The Protocol for the Prohibition of the Use in War of Asphyxiating, Poisonous or other Gases, and of Bacteriological Methods of Warfare, usually called the Geneva Protocol, is a treaty prohibiting the first use of chemical and biological weapons. It was signed at Geneva on 17 June 1925 and entered into force on 8 February 1928. It was registered in League of Nations Treaty Series on 7 September 1929.
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Some articles on geneva protocol:
... The 1925 Geneva Protocol, ratified by most major powers in the 1920s and 30s, had still not been ratified by the United States at the dawn of World War II ... Among the Protocol's provisions, was a ban on bacteriological warfare ... The Geneva Protocol had encountered opposition in the U.S ...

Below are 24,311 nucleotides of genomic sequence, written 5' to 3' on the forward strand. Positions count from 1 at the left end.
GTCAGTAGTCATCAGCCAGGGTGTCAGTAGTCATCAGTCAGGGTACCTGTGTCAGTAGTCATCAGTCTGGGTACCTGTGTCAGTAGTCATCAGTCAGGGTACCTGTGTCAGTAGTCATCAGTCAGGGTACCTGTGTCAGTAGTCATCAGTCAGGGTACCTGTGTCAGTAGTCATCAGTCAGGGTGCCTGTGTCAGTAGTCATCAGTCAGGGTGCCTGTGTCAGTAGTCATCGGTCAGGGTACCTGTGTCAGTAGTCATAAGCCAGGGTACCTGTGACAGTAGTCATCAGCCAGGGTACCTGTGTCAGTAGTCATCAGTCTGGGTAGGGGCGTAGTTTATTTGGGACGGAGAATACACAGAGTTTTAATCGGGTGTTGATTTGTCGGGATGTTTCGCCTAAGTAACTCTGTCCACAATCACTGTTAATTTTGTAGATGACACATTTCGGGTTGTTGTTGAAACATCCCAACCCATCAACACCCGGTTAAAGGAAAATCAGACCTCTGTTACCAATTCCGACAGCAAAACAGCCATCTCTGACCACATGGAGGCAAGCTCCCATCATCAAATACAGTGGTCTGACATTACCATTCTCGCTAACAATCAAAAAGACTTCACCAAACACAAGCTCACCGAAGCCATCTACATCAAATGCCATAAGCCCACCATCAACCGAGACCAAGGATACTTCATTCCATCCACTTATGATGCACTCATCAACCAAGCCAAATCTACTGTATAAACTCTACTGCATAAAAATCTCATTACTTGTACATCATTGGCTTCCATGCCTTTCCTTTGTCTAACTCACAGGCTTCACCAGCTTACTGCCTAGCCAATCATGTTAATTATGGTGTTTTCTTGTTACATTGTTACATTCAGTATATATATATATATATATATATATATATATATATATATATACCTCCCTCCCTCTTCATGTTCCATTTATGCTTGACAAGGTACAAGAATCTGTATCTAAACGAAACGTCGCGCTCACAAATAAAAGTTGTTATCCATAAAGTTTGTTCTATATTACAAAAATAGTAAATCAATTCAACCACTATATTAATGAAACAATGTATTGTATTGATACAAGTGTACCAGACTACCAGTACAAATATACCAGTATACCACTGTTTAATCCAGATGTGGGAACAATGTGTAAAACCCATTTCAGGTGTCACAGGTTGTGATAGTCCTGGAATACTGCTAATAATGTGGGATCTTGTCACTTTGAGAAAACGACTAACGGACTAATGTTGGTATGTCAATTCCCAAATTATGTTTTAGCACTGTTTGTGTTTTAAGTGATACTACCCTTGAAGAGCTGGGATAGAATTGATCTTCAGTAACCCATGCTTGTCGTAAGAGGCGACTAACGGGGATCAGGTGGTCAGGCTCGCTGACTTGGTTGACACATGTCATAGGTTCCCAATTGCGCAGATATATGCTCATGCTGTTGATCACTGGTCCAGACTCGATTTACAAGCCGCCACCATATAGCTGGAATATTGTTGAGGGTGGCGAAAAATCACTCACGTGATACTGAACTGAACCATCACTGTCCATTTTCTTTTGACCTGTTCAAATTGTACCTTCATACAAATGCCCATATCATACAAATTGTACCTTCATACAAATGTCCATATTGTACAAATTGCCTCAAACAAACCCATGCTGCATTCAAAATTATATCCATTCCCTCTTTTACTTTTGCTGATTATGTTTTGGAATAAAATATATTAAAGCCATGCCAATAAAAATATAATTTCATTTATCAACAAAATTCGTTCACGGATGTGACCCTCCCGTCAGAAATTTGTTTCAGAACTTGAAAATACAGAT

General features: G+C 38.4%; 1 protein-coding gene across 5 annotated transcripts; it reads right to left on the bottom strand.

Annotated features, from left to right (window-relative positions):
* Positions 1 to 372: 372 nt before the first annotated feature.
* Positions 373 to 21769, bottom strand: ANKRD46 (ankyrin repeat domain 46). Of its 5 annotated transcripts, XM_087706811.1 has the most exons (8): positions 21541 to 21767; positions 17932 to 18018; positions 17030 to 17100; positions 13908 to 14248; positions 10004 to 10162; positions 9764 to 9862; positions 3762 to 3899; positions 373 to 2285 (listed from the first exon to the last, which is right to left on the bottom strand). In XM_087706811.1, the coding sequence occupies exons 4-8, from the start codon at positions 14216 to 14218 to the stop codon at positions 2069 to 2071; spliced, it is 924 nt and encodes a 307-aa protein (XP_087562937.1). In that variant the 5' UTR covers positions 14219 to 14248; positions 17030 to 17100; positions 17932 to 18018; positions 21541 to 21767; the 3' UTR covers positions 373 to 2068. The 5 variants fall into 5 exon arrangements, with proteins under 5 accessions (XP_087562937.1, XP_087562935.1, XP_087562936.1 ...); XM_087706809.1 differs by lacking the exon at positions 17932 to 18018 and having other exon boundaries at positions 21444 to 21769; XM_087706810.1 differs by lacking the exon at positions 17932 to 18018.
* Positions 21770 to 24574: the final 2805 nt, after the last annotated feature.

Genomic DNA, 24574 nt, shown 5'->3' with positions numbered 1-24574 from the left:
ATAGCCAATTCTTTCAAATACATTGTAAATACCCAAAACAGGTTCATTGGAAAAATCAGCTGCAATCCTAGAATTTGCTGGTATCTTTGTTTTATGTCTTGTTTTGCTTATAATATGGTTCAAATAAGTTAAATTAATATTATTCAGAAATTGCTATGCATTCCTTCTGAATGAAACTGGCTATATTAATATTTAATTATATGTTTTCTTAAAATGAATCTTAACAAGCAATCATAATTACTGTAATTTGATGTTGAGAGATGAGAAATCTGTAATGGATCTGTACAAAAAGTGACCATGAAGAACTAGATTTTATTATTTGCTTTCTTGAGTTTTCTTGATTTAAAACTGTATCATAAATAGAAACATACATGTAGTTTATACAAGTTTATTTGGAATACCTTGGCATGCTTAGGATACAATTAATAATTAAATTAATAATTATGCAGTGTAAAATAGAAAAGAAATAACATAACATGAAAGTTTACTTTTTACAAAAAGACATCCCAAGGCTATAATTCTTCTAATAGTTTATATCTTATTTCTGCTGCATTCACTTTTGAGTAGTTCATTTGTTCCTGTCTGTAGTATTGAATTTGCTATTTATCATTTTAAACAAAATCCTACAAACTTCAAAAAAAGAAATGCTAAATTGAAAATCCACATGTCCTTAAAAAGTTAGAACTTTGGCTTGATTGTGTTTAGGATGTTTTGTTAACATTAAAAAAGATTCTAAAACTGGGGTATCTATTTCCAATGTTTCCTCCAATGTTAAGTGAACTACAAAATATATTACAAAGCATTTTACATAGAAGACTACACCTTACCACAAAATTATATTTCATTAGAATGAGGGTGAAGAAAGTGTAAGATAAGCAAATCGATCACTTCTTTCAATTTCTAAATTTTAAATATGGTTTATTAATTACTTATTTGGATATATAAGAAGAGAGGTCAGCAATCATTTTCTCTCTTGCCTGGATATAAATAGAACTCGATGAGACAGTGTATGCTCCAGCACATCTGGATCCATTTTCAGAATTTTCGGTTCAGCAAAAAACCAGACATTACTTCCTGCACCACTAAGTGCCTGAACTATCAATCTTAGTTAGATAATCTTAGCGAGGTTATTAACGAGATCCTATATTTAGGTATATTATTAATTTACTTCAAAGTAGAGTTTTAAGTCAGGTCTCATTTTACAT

... Boxer Protocol Peace agreement between the Great Powers and China. 1906 Second Geneva Convention Specifies the treatment of wounded, sick and shipwrecked members of armed forces at sea ... Third Geneva Convention Establishes rules for the treatment of prisoners of war ...
... To become party to the Protocol, state parties must deposit an instrument with the government of France (the depository power) ... Thirty-eight states originally signed the Protocol ...
Famous quotes containing the word geneva:
“Wise men read very sharply all your private history in your look and gait and behavior. The whole economy of nature is bent on expression. The tell-tale body is all tongues. Men are like Geneva watches with crystal faces which expose the whole movement.”
—Ralph Waldo Emerson (18031882)